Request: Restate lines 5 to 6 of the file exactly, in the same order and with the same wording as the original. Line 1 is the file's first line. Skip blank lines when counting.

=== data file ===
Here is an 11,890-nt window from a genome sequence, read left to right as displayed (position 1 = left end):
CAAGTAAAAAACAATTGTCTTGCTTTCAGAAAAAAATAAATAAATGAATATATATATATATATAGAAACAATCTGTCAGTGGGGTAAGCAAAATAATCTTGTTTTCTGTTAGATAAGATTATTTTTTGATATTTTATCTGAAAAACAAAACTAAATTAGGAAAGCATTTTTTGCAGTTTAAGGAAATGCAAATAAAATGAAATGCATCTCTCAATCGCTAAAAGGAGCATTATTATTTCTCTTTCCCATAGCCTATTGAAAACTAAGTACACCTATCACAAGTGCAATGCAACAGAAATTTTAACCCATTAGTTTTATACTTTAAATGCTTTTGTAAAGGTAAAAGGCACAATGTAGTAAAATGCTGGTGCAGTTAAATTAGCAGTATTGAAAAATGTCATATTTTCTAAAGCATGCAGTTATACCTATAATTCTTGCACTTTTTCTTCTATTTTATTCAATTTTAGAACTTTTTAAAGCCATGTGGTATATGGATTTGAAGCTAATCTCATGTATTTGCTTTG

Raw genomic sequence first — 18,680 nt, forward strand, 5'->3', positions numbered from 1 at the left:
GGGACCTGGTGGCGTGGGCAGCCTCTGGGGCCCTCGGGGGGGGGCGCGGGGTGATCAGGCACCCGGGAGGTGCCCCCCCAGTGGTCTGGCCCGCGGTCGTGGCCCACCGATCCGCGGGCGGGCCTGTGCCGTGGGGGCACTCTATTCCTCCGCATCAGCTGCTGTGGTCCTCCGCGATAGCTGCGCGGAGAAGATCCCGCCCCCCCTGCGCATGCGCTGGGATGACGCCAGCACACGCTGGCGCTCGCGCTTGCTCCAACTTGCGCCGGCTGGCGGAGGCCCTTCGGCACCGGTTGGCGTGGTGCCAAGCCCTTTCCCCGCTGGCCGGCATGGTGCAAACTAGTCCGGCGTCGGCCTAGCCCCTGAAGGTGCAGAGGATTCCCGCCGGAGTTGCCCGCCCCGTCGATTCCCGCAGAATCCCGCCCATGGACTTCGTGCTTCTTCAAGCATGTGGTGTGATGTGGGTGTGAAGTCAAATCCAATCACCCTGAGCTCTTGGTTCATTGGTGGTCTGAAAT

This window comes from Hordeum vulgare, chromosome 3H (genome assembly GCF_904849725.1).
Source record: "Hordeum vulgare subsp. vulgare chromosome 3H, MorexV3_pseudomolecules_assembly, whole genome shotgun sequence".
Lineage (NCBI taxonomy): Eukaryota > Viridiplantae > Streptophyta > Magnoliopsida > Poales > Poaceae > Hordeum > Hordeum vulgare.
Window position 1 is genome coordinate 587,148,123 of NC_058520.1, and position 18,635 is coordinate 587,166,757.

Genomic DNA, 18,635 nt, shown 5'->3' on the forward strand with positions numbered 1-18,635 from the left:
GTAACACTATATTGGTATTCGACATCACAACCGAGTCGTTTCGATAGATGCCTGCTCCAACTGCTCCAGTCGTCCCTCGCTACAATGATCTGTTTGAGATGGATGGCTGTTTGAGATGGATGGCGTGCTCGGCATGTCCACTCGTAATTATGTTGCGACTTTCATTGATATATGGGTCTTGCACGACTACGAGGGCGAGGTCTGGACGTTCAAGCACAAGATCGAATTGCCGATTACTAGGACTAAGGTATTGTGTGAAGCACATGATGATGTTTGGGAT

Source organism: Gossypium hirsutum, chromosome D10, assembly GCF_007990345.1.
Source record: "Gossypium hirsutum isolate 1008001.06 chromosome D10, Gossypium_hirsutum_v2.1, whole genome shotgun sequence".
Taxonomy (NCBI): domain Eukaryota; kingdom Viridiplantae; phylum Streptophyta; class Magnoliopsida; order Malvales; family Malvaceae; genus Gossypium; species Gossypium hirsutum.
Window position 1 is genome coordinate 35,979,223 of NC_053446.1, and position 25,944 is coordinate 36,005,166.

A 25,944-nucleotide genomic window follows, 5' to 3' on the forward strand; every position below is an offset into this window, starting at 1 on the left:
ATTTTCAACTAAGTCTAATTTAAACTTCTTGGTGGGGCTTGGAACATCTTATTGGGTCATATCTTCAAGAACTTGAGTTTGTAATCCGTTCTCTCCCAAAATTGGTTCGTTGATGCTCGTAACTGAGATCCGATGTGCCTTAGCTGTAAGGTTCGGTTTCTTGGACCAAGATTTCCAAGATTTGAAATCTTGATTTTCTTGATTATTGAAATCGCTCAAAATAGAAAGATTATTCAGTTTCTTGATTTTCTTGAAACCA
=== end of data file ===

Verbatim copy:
This window comes from Hordeum vulgare, chromosome 3H (genome assembly GCF_904849725.1).
Source record: "Hordeum vulgare subsp. vulgare chromosome 3H, MorexV3_pseudomolecules_assembly, whole genome shotgun sequence".